Monday, August 6, 2007

Dear Anne Carson,

Dear Anne Carson,

I am writing you this letter because I believe it's always nice to hear what readers have to say about your work, even if your reader is nothing more than a humbled high school English teacher who sometimes has trouble with tricky word pairs (who & whom, lay & lie being the ones fighting me the most) and often has typos in her blog and can't spell her way out of a paper bag. My teacher Michael Dennis Browne (who is a poet himself) always urged us to write letters to those poets we are reading; I suspect this is because he liked the letters himself. I always tell my students to do things (tell those teachers you love that you love them) that I wouldn't mind receiving myself.

Of course, this is a blog entry and not a letter, but that is OK. It's as close as I can get, for now. Please forgive the spelling and typos, though.

But these are my inadequacies, and this is about you, though not about inadequacies, but rather, magicalities, the things that have sprung up in your work and inspired me.

I write this sitting in what we call our "second bedroom," but I'm slowly accepting that I could start to call it "a studio." After all, poetry lines the walls, my desk is newly cleared, and the futon is upright, ready for a lounging read. I've begun to turn to this place as somewhere of safety, escape. Do you have a place like this in your home? I know I'll have to give it up one day once we start having children, but for now, I will relish in my space. Virginia Woolf would be proud.

I've only read two of your books: The Autobiography of Red (read, in one sitting, as one poet has recently recommended, yesterday afternoon, while my fiance cleaned the downstairs, annoyed I was not helping, especially after I stomped around, hating how messy our house is) and Plainwater (this, "assigned" by another poet in a poetry group that fell apart this summer, but I still have my reading list, and I will still happily work my way through these books).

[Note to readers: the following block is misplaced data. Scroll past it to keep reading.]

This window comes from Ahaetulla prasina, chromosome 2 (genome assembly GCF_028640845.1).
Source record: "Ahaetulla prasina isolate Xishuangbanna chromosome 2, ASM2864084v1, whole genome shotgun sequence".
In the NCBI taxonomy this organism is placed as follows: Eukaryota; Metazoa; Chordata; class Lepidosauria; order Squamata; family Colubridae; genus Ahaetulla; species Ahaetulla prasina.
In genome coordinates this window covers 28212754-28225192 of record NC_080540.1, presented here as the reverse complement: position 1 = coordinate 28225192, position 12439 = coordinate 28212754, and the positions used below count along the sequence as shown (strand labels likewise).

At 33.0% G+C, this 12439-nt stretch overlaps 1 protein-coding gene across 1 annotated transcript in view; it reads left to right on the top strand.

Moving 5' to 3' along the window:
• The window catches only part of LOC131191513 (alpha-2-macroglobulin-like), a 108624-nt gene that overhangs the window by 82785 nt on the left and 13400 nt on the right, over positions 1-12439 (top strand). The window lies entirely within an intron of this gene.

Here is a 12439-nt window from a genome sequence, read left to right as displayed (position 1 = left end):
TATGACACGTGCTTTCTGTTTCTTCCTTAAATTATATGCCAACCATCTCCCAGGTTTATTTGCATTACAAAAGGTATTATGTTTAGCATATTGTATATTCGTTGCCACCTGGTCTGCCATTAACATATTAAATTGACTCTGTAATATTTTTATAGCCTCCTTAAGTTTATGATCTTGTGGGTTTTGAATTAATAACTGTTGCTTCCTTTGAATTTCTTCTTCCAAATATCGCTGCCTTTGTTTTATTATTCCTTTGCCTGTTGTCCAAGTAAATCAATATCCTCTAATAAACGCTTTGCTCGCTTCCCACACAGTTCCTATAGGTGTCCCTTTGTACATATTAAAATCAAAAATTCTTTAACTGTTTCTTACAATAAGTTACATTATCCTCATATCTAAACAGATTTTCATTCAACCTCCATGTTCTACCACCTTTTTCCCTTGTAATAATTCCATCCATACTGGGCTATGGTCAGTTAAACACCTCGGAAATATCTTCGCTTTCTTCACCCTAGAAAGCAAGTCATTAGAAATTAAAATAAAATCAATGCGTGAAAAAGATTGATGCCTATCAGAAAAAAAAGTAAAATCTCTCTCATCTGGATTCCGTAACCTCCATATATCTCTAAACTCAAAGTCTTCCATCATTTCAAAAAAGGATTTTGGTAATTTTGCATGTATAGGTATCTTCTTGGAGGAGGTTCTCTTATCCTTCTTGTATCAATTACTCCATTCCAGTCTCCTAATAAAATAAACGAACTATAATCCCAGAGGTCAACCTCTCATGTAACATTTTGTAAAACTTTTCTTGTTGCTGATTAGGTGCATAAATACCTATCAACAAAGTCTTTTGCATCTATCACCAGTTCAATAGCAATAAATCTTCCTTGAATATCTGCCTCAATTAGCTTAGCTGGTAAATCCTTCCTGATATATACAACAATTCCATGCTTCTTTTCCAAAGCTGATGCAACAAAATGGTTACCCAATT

I must admit, starting with Plainwater was perhaps inadvisable as I found myself often confused. This was not a book to read in one sitting; instead, I caught little bits of it as my students read or planned theatre, as I should have been reading the plays a second time along with them, but instead, read your book, jotting down words and phrases that tasted like a peach on my tongue:

- sharp ribcage
- blue lips of ocean
- nerves pouring around
- Freud says a dream is either a wish or a counter wish
- Are you going to put that chair back where it belongs or just leave it there looking like a uterus?
- Water is something you cannot hold. Like men.
- I feel summer sinking into the earth.
- I am wondering about the color green. Why it hurts like sound hurts inside a jar.
- ... he remembers she used to get little bruises on her hips from lovemaking.
- arms rubbery with joy
- on trial for ... betrayal of pleasure
- his voice is standing above me
- sky so blue it comes off in your eyes
- (brush strokes) leaving areas of white exposed to view like sudden bones
- root silver, cream black

I also read, at the urging of Eireann, then of Carolyn, (aforementioned two poets) Autobiography of Red. It's interesting, but I read this book just after a poetry workshop in which I read a poet who reminded me a lot of you, who startled me in such a concise way, who mixed in essay with sparse poetry, who gave me images to roll around on my tongue like hard candy, so beautiful. He said you were one of his favorites, and I understand where that influence comes from now; you are lucky to have such a talented poet looking up to you. You are lucky to have so much talent yourself.

Here are some small phrases from this book that lingered with me:

- rummaging in his face with her eyes
- they recognized each other like italics
- why are you alone in this huge blank garden like a piece of electricity?
- photography is a way of playing with perceptual relationships

This poem, which is a novel, which is a poem, was something I could enter and travel through... And feel the shifting emotional landscape of the characters and love the way wings were natural and the shifting of mythology, the genre-bending and the pace. I love the smoothness of this book, the little bookends, the interviews in conversational form, the if-then consequences. The way I felt the love and yearning, the way the family was enough and not enough, the way it was all so important at such an early age.

And I will read more. I have a long way to go as a student and a poet, but I think I'm on the right track now.

Gros bisous,

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